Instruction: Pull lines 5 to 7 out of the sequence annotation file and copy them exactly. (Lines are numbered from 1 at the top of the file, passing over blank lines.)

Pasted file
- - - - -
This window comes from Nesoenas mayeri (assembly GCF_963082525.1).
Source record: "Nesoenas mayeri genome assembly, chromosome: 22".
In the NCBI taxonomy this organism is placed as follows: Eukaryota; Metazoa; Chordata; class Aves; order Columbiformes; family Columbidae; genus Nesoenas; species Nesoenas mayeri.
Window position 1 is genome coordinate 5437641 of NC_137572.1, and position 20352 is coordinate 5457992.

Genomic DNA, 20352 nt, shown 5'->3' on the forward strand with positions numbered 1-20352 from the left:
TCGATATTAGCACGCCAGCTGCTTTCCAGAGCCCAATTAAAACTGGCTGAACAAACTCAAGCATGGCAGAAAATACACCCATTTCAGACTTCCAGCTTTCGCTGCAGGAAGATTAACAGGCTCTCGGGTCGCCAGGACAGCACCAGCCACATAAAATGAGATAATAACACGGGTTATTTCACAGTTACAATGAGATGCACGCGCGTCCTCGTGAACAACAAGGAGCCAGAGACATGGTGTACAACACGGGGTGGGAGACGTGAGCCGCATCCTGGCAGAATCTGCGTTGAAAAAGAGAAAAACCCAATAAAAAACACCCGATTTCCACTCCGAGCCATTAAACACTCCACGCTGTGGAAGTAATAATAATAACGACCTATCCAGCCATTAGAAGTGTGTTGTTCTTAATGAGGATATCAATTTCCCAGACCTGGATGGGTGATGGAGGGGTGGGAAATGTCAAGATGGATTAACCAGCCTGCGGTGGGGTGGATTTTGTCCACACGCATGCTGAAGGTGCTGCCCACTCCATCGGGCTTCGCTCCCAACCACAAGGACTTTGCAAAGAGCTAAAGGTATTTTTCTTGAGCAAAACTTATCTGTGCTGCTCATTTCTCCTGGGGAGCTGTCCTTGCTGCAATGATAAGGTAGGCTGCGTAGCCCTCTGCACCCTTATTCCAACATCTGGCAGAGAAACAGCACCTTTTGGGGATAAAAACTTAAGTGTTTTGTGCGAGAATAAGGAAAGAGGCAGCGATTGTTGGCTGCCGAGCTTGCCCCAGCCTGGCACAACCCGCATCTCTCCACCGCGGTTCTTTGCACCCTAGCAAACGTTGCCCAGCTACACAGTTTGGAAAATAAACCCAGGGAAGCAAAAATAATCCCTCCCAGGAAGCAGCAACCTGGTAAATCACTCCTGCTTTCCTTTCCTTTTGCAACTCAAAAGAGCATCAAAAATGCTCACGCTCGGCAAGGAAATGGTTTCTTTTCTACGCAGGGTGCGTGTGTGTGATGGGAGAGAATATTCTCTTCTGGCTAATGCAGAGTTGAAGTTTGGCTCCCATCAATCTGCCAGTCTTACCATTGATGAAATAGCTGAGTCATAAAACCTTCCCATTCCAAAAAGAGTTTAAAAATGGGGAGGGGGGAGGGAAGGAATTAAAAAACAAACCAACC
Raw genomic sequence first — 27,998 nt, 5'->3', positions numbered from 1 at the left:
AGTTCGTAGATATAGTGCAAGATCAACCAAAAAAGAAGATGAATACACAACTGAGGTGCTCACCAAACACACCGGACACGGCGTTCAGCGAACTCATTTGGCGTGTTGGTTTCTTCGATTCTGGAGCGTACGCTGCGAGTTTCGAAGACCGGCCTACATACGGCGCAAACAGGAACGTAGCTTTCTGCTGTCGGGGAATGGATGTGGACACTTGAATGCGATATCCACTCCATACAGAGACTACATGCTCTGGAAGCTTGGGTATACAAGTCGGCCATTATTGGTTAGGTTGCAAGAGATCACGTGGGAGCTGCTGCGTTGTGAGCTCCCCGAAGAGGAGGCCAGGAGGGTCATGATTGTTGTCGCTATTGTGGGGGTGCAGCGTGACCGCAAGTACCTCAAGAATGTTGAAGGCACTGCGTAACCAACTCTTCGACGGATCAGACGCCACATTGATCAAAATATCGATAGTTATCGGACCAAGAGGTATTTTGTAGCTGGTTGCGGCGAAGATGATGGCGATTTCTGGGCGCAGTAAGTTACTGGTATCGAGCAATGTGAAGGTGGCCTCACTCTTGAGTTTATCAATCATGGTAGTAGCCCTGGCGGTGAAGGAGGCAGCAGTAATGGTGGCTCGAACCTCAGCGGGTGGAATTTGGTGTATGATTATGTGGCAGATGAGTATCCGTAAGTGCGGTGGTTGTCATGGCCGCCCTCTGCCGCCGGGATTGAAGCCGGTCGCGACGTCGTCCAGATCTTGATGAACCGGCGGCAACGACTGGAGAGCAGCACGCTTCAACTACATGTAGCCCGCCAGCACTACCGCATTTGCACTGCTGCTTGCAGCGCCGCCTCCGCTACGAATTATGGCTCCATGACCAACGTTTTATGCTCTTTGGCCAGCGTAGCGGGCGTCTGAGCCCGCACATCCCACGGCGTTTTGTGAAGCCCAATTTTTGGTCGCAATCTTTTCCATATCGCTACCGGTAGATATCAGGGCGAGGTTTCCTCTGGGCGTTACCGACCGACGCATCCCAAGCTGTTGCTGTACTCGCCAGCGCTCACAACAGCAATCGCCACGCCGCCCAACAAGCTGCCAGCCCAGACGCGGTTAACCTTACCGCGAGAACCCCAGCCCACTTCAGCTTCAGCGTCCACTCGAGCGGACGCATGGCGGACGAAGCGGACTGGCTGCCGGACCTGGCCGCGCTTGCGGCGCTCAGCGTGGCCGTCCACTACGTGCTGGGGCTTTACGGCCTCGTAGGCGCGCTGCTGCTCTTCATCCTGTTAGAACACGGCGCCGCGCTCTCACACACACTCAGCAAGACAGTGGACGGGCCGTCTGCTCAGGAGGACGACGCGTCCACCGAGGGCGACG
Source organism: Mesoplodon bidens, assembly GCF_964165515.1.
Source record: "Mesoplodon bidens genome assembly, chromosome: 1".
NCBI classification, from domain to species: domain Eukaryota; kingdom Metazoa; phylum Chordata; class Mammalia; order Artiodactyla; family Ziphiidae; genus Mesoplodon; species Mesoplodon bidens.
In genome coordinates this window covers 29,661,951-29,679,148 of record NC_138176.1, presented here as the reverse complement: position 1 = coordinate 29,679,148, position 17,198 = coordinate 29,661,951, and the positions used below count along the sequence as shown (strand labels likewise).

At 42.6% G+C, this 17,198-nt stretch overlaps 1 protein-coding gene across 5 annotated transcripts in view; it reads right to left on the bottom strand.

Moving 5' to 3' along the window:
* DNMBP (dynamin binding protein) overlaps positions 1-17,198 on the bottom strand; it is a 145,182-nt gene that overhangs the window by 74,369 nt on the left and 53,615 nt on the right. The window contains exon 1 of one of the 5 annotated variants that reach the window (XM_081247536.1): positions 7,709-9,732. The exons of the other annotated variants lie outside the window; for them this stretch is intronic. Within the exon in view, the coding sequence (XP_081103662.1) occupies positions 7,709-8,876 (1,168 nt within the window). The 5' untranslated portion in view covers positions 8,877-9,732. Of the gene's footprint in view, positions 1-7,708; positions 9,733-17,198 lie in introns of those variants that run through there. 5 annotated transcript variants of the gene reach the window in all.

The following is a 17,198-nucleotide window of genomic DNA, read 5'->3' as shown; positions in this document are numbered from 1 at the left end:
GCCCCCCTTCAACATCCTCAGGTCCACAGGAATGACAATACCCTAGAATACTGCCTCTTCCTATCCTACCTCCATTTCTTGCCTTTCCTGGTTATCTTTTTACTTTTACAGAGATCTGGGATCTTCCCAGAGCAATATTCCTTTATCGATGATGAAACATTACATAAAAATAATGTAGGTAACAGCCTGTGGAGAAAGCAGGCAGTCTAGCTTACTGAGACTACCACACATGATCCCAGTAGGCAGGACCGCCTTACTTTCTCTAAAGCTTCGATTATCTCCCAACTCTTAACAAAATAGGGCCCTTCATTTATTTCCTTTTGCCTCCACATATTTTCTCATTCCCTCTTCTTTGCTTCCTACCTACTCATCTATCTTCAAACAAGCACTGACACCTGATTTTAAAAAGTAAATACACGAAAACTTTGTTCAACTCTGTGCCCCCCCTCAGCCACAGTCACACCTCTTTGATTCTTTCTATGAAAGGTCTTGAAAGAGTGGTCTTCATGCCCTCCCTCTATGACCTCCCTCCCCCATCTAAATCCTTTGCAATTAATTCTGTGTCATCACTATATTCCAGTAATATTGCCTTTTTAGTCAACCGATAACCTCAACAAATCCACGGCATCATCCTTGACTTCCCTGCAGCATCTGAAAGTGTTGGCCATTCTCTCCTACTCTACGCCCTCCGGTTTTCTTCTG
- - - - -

Genomic DNA, 20352 nt, shown 5'->3' on the forward strand with positions numbered 1-20352 from the left:
TCGATATTAGCACGCCAGCTGCTTTCCAGAGCCCAATTAAAACTGGCTGAACAAACTCAAGCATGGCAGAAAATACACCCATTTCAGACTTCCAGCTTTCGCTGCAGGAAGATTAACAGGCTCTCGGGTCGCCAGGACAGCACCAGCCACATAAAATGAGATAATAACACGGGTTATTTCACAGTTACAATGAGATGCACGCGCGTCCTCGTGAACAACAAGGAGCCAGAGACATGGTGTACAACACGGGGTGGGAGACGTGAGCCGCATCCTGGCAGAATCTGCGTTGAAAAAGAGAAAAACCCAATAAAAAACACCCGATTTCCACTCCGAGCCATTAAACACTCCACGCTGTGGAAGTAATAATAATAACGACCTATCCAGCCATTAGAAGTGTGTTGTTCTTAATGAGGATATCAATTTCCCAGACCTGGATGGGTGATGGAGGGGTGGGAAATGTCAAGATGGATTAACCAGCCTGCGGTGGGGTGGATTTTGTCCACACGCATGCTGAAGGTGCTGCCCACTCCATCGGGCTTCGCTCCCAACCACAAGGACTTTGCAAAGAGCTAAAGGTATTTTTCTTGAGCAAAACTTATCTGTGCTGCTCATTTCTCCTGGGGAGCTGTCCTTGCTGCAATGATAAGGTAGGCTGCGTAGCCCTCTGCACCCTTATTCCAACATCTGGCAGAGAAACAGCACCTTTTGGGGATAAAAACTTAAGTGTTTTGTGCGAGAATAAGGAAAGAGGCAGCGATTGTTGGCTGCCGAGCTTGCCCCAGCCTGGCACAACCCGCATCTCTCCACCGCGGTTCTTTGCACCCTAGCAAACGTTGCCCAGCTACACAGTTTGGAAAATAAACCCAGGGAAGCAAAAATAATCCCTCCCAGGAAGCAGCAACCTGGTAAATCACTCCTGCTTTCCTTTCCTTTTGCAACTCAAAAGAGCATCAAAAATGCTCACGCTCGGCAAGGAAATGGTTTCTTTTCTACGCAGGGTGCGTGTGTGTGATGGGAGAGAATATTCTCTTCTGGCTAATGCAGAGTTGAAGTTTGGCTCCCATCAATCTGCCAGTCTTACCATTGATGAAATAGCTGAGTCATAAAACCTTCCCATTCCAAAAAGAGTTTAAAAATGGGGAGGGGGGAGGGAAGGAATTAAAAAACAAACCAACC
Raw genomic sequence first — 27,998 nt, 5'->3', positions numbered from 1 at the left: